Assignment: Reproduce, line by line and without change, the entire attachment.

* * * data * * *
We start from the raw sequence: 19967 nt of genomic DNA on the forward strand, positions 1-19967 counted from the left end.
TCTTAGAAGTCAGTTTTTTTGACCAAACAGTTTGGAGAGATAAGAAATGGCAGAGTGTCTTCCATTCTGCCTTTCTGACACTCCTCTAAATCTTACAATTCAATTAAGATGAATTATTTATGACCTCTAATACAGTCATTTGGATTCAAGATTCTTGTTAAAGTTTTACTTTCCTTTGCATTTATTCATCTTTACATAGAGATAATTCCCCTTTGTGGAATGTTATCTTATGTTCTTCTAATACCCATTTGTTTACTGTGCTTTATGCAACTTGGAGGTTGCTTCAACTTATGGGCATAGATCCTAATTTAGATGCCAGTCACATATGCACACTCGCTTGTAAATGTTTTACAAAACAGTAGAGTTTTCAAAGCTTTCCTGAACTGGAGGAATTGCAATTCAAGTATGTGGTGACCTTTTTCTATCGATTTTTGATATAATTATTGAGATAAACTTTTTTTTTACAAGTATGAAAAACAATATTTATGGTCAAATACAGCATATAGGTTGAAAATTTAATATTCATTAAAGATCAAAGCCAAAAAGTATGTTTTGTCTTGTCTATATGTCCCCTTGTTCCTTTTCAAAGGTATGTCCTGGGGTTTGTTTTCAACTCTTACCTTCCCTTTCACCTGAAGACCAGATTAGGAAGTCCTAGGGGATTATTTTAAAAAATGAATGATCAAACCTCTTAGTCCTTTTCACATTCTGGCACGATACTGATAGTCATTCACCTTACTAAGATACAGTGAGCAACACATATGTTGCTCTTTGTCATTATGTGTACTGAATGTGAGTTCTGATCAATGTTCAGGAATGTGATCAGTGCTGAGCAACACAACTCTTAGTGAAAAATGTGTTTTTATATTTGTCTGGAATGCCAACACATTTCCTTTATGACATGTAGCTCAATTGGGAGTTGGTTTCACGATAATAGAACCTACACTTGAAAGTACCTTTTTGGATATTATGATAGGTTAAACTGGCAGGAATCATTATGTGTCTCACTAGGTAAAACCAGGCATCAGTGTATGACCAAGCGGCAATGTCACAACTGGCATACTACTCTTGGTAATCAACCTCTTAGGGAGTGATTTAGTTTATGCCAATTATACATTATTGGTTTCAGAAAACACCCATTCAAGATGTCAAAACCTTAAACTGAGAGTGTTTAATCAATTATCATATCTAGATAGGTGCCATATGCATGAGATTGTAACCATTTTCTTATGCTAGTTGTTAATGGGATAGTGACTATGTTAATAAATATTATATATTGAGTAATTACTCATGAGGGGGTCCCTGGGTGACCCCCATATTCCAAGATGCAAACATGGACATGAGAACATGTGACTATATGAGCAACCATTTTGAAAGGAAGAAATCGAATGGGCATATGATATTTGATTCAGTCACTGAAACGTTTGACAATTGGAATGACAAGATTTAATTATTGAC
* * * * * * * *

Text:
We start from the raw sequence: 19967 nt of genomic DNA on the forward strand, positions 1-19967 counted from the left end.
TCTTAGAAGTCAGTTTTTTTGACCAAACAGTTTGGAGAGATAAGAAATGGCAGAGTGTCTTCCATTCTGCCTTTCTGACACTCCTCTAAATCTTACAATTCAATTAAGATGAATTATTTATGACCTCTAATACAGTCATTTGGATTCAAGATTCTTGTTAAAGTTTTACTTTCCTTTGCATTTATTCATCTTTACATAGAGATAATTCCCCTTTGTGGAATGTTATCTTATGTTCTTCTAATACCCATTTGTTTACTGTGCTTTATGCAACTTGGAGGTTGCTTCAACTTATGGGCATAGATCCTAATTTAGATGCCAGTCACATATGCACACTCGCTTGTAAATGTTTTACAAAACAGTAGAGTTTTCAAAGCTTTCCTGAACTGGAGGAATTGCAATTCAAGTATGTGGTGACCTTTTTCTATCGATTTTTGATATAATTATTGAGATAAACTTTTTTTTTACAAGTATGAAAAACAATATTTATGGTCAAATACAGCATATAGGTTGAAAATTTAATATTCATTAAAGATCAAAGCCAAAAAGTATGTTTTGTCTTGTCTATATGTCCCCTTGTTCCTTTTCAAAGGTATGTCCTGGGGTTTGTTTTCAACTCTTACCTTCCCTTTCACCTGAAGACCAGATTAGGAAGTCCTAGGGGATTATTTTAAAAAATGAATGATCAAACCTCTTAGTCCTTTTCACATTCTGGCACGATACTGATAGTCATTCACCTTACTAAGATACAGTGAGCAACACATATGTTGCTCTTTGTCATTATGTGTACTGAATGTGAGTTCTGATCAATGTTCAGGAATGTGATCAGTGCTGAGCAACACAACTCTTAGTGAAAAATGTGTTTTTATATTTGTCTGGAATGCCAACACATTTCCTTTATGACATGTAGCTCAATTGGGAGTTGGTTTCACGATAATAGAACCTACACTTGAAAGTACCTTTTTGGATATTATGATAGGTTAAACTGGCAGGAATCATTATGTGTCTCACTAGGTAAAACCAGGCATCAGTGTATGACCAAGCGGCAATGTCACAACTGGCATACTACTCTTGGTAATCAACCTCTTAGGGAGTGATTTAGTTTATGCCAATTATACATTATTGGTTTCAGAAAACACCCATTCAAGATGTCAAAACCTTAAACTGAGAGTGTTTAATCAATTATCATATCTAGATAGGTGCCATATGCATGAGATTGTAACCATTTTCTTATGCTAGTTGTTAATGGGATAGTGACTATGTTAATAAATATTATATATTGAGTAATTACTCATGAGGGGGTCCCTGGGTGACCCCCATATTCCAAGATGCAAACATGGACATGAGAACATGTGACTATATGAGCAACCATTTTGAAAGGAAGAAATCGAATGGGCATATGATATTTGATTCAGTCACTGAAACGTTTGACAATTGGAATGACAAGATTTAATTATTGAC